Make your own wedding veil
As you plan your wedding, you’ll fast discover that most wedding-related things are quite expensive, and you can easily overspend almost without realizing it. One of the surprise costs as you shop for your wedding day attire is the veil, which can easily cost a couple hundred dollars for the simplest of designs. Before you casually add a veil on to your wedding gown purchase, consider making it yourself. With as little as $10 in supplies and an hour or two, you can create your own veil that suits you to a tee.
The main thing you’ll need, of course, is some tulle (a.k.a. netting). This is available in any fabric store and can be found in 72″ and 108″ widths. For a fuller veil, use the 108″ wide tulle. The length of fabric you’ll need will vary depending on your desired veil length. Measure from the top of your head to where you want the veil to end and double that length. For example, a typical fingertip-length veil will be between three and four feet long, so you’ll need 6 to 8 feet (2 to 2-1/2 yards) of tulle.
Lay the tulle out on a large table (or a clean floor) and keep it folded in half lengthwise (this is how it was at the store). Put the folded edge nearest to you. At this point you have two layers of tulle.
Now fold the tulle in half crosswise by grabbing the rightmost edge and folding it over so that it touches the leftmost edge. At this point you have four layers of tulle.
Measure again how long you want the tulle to be (from the top of your head down) and cut the tulle to that length (keep it folded) if needed.
Now round off the top left edge of the fabric by pinning to mark it and then cutting in a smooth motion. If you need a guide, try a large serving platter. You want to be left with a quarter-circle shape:
Unfold the tulle completely. At this point you have one layer of tulle. The dashed orange lines below show where the folds used to be:
Fold the tulle crosswise from right to left, but you don’t have to bring it all the way over. You can match the ends up for a single-length veil, or you can leave a few inches between the edges for a nice layered look. If you keep a shorter layer, it can be used as a blusher if you like. At this point you should verify that the length is exactly what you want and if it’s too long, cut one of the rounded ends shorter, as needed.
Turn the veil 90 degrees so that the folded edge is at the top, farthest away from you, and the open rounded edges are closest to you. Don’t be surprised if the veil seems wider than it is long, especially if you are using a really wide tulle or making a fairly short veil. Once you gather it all up in the following step, the proportions will make a lot more sense.
You will now have to decide whether or not you want the side edges of your veil’s two layers to come all the way up to the top. If you choose to have the edges come up to the top, the top of your veil will be fuller and puffier. This decision is particularly noticeable if you plan to put a ribbon trim on the edges, because the ribbon will clearly be only at the bottom or will go up to your head, depending on your choice. This diagram illustrates the two variations:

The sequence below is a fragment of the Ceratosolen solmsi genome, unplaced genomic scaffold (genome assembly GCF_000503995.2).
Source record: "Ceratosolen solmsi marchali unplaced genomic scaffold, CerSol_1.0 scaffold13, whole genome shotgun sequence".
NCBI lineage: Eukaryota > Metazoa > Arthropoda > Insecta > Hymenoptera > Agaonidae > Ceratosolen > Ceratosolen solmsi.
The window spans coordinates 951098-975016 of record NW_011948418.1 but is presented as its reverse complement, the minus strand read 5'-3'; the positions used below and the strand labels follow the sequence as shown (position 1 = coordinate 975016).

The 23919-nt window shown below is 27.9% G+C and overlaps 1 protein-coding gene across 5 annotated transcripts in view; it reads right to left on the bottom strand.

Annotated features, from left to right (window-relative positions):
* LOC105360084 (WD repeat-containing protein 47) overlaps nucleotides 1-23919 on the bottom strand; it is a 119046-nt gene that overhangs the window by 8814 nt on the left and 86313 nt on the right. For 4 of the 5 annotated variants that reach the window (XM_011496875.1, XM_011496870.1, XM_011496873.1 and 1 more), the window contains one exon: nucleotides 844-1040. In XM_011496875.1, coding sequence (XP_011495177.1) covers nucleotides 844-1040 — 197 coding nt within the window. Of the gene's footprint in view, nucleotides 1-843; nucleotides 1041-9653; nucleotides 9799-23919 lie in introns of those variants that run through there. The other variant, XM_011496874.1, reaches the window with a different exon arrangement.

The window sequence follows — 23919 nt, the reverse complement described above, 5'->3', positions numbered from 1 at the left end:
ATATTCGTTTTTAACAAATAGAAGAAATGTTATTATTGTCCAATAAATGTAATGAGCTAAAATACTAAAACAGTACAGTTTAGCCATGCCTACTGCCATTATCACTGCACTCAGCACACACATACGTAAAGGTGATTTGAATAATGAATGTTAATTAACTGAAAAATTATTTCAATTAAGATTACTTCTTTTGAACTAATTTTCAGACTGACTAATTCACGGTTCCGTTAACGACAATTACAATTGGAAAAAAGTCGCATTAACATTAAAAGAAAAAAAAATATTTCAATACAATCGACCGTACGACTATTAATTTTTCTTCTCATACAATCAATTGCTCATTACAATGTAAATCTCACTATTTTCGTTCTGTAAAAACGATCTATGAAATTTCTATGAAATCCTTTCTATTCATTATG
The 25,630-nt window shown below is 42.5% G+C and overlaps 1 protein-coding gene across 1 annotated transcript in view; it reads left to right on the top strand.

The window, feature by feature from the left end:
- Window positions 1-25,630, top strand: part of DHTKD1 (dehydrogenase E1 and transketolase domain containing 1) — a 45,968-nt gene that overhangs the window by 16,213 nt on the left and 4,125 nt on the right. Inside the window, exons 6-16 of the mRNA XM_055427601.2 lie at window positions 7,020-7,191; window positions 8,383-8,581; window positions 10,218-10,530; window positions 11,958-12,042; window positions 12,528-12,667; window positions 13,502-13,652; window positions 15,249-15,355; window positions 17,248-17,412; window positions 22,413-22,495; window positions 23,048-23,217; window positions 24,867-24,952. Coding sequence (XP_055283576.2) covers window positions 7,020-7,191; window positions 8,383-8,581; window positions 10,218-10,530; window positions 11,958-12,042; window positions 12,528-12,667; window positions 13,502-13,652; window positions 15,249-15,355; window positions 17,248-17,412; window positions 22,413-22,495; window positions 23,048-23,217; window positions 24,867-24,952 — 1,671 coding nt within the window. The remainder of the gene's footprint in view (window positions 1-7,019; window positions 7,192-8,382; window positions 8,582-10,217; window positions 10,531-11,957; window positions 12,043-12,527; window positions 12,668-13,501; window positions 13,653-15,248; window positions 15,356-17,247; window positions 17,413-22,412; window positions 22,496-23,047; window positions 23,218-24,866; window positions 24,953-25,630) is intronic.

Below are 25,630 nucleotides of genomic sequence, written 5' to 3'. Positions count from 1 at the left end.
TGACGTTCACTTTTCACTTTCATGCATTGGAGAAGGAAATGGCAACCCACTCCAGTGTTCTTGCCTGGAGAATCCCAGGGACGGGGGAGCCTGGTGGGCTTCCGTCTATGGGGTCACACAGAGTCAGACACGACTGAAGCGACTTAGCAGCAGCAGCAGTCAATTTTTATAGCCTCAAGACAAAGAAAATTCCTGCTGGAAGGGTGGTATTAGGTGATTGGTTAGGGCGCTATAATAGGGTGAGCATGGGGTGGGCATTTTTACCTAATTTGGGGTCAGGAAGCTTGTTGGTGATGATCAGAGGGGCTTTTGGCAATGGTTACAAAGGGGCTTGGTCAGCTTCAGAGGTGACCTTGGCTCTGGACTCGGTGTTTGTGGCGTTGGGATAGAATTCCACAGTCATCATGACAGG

Once you choose from these two styles, you will be ready to gather the top of your veil. Depending on your choice, you will either gather up only the center portion of your tulle (diagram on left), or you’ll gather the entire width of the tulle (diagram on right).
Once you have decided how much tulle to gather, do so with a needle and strong thread, weaving in and out with small stitches.
Pull the thread to gather the stitched tulle so that it is only about 2 inches wide. Knot the thread securely.
This veil was gathered in the middle only, so there is no stitching on the sides.
Hold the tulle by the gathered area and give it a gentle shake, which will allow the sides to fall gracefull down with the rest of the tulle.
Now take your gathered portion of tulle and sew it securely to either a simple French comb, or a barrette if you prefer.
You can still wear a fancy tiara or decorative barrette if you like, by just placing it right in front of your veil on your head. Depending on your tiara’s style, you may be able to sew the veil directly to it. You can also sew silk flowers or ribbons to the comb to decorate it.
Your veil is ready to wear at this point, but you may want to decorate it further. A popular finishing touch is to sew a thin satin ribbon along the edges of the veil. You can do so easily with a sewing machine and some white thread.
When sewing, don’t bother to try to get the ribbon right up against the end of the tulle — it’s far easier to just leave some extra and then come back and trim it later.
Now go back with scissors and trim the excess tulle right next to the ribbon. And don’t worry about trimming it perfectly. I promise that nobody more than 2 feet away from you will even be able to see it!
You may also choose to sew or glue tiny sparkling beads or gemstones randomly on your veil. If that’s what you like, then do it. It’s your veil, so it should be special and exactly the way you want it!
Not only did I make my own veil for my wedding, but made my niece a “play” veil with some leftover tulle, so she could play dress-up bride. I used this same technique to make her niece’s First Communion veil a few years later.